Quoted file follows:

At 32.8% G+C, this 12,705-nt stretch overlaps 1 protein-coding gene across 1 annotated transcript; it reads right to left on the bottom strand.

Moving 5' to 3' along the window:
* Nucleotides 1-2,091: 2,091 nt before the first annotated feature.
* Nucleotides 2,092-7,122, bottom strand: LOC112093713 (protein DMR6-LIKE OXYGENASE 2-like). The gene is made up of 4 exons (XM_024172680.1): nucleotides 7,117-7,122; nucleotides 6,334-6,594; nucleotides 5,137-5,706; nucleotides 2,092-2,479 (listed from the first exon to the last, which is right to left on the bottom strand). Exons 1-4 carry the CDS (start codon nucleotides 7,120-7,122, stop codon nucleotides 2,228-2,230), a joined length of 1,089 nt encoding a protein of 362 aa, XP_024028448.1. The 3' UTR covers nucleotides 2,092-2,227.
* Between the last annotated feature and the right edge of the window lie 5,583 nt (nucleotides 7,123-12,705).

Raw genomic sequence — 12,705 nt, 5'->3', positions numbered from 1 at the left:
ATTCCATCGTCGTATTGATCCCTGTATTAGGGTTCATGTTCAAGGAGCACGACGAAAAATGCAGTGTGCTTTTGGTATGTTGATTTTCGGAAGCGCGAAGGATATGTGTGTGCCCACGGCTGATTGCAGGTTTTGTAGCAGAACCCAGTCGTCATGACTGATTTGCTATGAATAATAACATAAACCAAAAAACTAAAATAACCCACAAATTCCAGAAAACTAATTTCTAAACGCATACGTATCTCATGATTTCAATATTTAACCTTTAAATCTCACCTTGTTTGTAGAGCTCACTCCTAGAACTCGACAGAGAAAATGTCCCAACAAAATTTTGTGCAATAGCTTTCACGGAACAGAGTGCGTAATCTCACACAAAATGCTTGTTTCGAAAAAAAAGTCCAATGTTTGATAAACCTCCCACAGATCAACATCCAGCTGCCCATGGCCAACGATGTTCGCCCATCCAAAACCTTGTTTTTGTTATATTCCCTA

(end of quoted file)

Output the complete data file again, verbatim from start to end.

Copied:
At 32.8% G+C, this 12,705-nt stretch overlaps 1 protein-coding gene across 1 annotated transcript; it reads right to left on the bottom strand.

Moving 5' to 3' along the window:
* Nucleotides 1-2,091: 2,091 nt before the first annotated feature.
* Nucleotides 2,092-7,122, bottom strand: LOC112093713 (protein DMR6-LIKE OXYGENASE 2-like). The gene is made up of 4 exons (XM_024172680.1): nucleotides 7,117-7,122; nucleotides 6,334-6,594; nucleotides 5,137-5,706; nucleotides 2,092-2,479 (listed from the first exon to the last, which is right to left on the bottom strand). Exons 1-4 carry the CDS (start codon nucleotides 7,120-7,122, stop codon nucleotides 2,228-2,230), a joined length of 1,089 nt encoding a protein of 362 aa, XP_024028448.1. The 3' UTR covers nucleotides 2,092-2,227.
* Between the last annotated feature and the right edge of the window lie 5,583 nt (nucleotides 7,123-12,705).

Raw genomic sequence — 12,705 nt, 5'->3', positions numbered from 1 at the left:
ATTCCATCGTCGTATTGATCCCTGTATTAGGGTTCATGTTCAAGGAGCACGACGAAAAATGCAGTGTGCTTTTGGTATGTTGATTTTCGGAAGCGCGAAGGATATGTGTGTGCCCACGGCTGATTGCAGGTTTTGTAGCAGAACCCAGTCGTCATGACTGATTTGCTATGAATAATAACATAAACCAAAAAACTAAAATAACCCACAAATTCCAGAAAACTAATTTCTAAACGCATACGTATCTCATGATTTCAATATTTAACCTTTAAATCTCACCTTGTTTGTAGAGCTCACTCCTAGAACTCGACAGAGAAAATGTCCCAACAAAATTTTGTGCAATAGCTTTCACGGAACAGAGTGCGTAATCTCACACAAAATGCTTGTTTCGAAAAAAAAGTCCAATGTTTGATAAACCTCCCACAGATCAACATCCAGCTGCCCATGGCCAACGATGTTCGCCCATCCAAAACCTTGTTTTTGTTATATTCCCTA